CNA vs EMT basic

  1. 0 Hey so Im at a bit of a crossroads and need some advice. I'm pursuing my 2nd bachelors in nursing and am looking at getting into the medical field in the meantime while I take all the prereqs. I was wondering if anyone had advice on whether it would be more worth while to get a CNA or EMT basic since they are both basically 1 semester courses. I do have 70+ hrs volunteering at an emergency room if that makes any difference as far as clinic hrs go.
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  3. Visit  EZsunday} profile page

    About EZsunday

    From 'Albuquerque, NM, US'; Joined Mar '13; Posts: 9.

    15 Comments so far...

  4. Visit  lalacb123} profile page
    0
    Hello! I had the same question also a few weeks ago. I decided to do the CNA route because I was told that the CNA course is similar to your first semester in nursing school.
  5. Visit  Keep_Calm} profile page
    0
    I say do whichever one you want. If you want to go into emergency or trauma nursing, definitely EMT.
  6. Visit  EZsunday} profile page
    0
    Quote from Keep_Calm
    I say do whichever one you want. If you want to go into emergency or trauma nursing, definitely EMT.
    Yea definitely wanna do trauma. My end goal is to be a flight nurse. I was just curious as to which certification was better as far as flexibility goes. Haven't met many part time EMTs.
  7. Visit  EZsunday} profile page
    0
    Quote from lalacb123
    Hello! I had the same question also a few weeks ago. I decided to do the CNA route because I was told that the CNA course is similar to your first semester in nursing school.
    Awesome. From what I've been told entry level CNA get work usually at nursing homes have you heard the same thing?
  8. Visit  Medic2RN} profile page
    0
    I would check into your local ERs and see if they would hire EMT-Bs part time while you go to school.
    As a flight nurse, you will have to also get your paramedic cert/license and a prerequisite to that is EMT-B. It may be something to consider.
  9. Visit  funtimes} profile page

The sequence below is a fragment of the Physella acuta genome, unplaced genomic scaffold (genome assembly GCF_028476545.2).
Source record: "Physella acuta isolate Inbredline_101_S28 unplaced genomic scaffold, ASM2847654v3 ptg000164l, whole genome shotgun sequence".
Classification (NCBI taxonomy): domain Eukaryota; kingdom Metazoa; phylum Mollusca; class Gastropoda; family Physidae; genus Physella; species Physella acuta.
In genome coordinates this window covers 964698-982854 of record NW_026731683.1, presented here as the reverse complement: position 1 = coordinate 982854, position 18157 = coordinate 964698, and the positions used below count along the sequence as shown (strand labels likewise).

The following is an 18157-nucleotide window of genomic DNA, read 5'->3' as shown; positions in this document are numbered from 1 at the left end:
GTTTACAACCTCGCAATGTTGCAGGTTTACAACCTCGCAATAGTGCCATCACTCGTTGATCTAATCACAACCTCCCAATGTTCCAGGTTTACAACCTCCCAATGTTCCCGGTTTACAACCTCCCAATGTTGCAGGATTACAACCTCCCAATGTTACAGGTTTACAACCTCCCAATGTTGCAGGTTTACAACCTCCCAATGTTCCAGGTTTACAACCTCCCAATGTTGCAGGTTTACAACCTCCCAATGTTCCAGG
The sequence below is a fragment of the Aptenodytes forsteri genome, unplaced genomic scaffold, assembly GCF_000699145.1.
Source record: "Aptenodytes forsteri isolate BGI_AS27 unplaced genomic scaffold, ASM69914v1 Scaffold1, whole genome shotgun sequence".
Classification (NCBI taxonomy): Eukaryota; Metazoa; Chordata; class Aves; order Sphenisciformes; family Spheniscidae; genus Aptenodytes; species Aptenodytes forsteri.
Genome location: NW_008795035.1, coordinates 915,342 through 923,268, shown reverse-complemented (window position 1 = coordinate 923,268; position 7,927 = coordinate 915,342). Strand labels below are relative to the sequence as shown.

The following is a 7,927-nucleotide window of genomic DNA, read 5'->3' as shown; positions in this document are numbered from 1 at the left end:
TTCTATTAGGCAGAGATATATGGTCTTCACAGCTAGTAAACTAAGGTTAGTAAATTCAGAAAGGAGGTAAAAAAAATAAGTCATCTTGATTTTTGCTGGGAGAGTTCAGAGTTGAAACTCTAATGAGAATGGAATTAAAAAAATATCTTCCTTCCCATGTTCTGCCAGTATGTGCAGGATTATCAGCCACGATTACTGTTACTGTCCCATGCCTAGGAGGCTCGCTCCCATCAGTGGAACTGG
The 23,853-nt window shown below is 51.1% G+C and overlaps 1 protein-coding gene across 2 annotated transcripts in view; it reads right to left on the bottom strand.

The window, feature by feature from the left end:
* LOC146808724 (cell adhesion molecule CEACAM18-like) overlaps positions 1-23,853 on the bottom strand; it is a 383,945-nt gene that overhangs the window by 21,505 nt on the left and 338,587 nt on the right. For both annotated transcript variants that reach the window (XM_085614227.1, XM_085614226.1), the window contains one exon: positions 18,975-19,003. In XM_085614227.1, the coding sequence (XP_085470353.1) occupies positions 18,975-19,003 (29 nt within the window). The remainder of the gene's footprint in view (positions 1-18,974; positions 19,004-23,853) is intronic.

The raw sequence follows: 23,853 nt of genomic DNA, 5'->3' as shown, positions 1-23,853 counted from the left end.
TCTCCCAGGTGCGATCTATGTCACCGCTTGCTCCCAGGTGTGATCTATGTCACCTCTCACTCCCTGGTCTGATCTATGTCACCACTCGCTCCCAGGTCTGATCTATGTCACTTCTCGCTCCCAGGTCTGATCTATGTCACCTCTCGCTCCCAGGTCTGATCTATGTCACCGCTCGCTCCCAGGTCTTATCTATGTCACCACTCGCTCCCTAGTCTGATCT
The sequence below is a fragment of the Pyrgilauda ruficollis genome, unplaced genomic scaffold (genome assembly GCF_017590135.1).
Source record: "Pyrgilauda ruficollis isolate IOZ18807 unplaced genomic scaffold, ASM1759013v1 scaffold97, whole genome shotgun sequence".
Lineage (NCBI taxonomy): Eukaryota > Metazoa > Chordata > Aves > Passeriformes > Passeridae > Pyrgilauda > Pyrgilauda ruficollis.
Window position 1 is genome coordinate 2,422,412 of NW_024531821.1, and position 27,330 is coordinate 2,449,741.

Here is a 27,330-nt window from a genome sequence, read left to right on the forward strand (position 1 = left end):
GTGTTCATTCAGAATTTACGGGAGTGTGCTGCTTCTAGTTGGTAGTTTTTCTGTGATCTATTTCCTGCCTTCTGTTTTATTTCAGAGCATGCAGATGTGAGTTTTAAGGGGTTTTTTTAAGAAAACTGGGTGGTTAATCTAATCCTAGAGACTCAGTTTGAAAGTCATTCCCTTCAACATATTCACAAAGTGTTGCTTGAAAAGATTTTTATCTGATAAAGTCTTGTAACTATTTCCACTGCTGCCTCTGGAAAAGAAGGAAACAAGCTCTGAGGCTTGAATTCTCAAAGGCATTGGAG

0
    EMT will teach you some things you wont learn in Nursing school, which means it wont help much during nursing school, but might be slightly beneficial afterwards, especially if you want to be an ER Nurse.

    Keep in mind that once you get your EMT license, you have to be affiliated with an EMS agency to keep it valid, which means either working as an EMT or at least serving with a volunteer agency. If you arent affiliated at the time your license needs to be renewed, you lose your EMT license, and it can be pretty difficult to get it back, and would probably require you to retake the entire course and pass the testing once again. National certification needs to be renewed every 2 years and state 3 years(for my state anyway). So if you're in a BSN program, are going to have the time to work as an EMT and keep up on your continuing education credits?

    Of course if you just want to take the class to learn something new and have no intention of later being a flight medic or whatever, this is irrelevant.

    Also keep in mind EMT school isnt a blow off class. Its pretty time consuming and expensive once you add up tuition, the cost of books, uniforms, lab fees, etc, and a surprising number of people fail it. So if you plan on taking other classes that semester, Id go with CNA school, which is a lot easier.
  10. Visit  EMT2BRN1987} profile page
    1
    If you need any advice I'm an EMT working for riverside county. I'm currently going to school at rcc for the RN program. I can tell you EMT is definitely the way to go. Since I've graduated I have learned so much out in the field that will definitely help me be a better nursing student when I get accepted. Right now I work on a CCT ambulance with a nurse and I can tell you I've learned a lot in 5 years than probably working as a CNA.
    pmabraham likes this.
  11. Visit  EZsunday} profile page
    0
    Quote from funtimes
    EMT will teach you some things you wont learn in Nursing school, which means it wont help much during nursing school, but might be slightly beneficial afterwards, especially if you want to be an ER Nurse.

    Keep in mind that once you get your EMT license, you have to be affiliated with an EMS agency to keep it valid, which means either working as an EMT or at least serving with a volunteer agency. If you arent affiliated at the time your license needs to be renewed, you lose your EMT license, and it can be pretty difficult to get it back, and would probably require you to retake the entire course and pass the testing once again. National certification needs to be renewed every 2 years and state 3 years(for my state anyway). So if you're in a BSN program, are going to have the time to work as an EMT and keep up on your continuing education credits?

    Of course if you just want to take the class to learn something new and have no intention of later being a flight medic or whatever, this is irrelevant.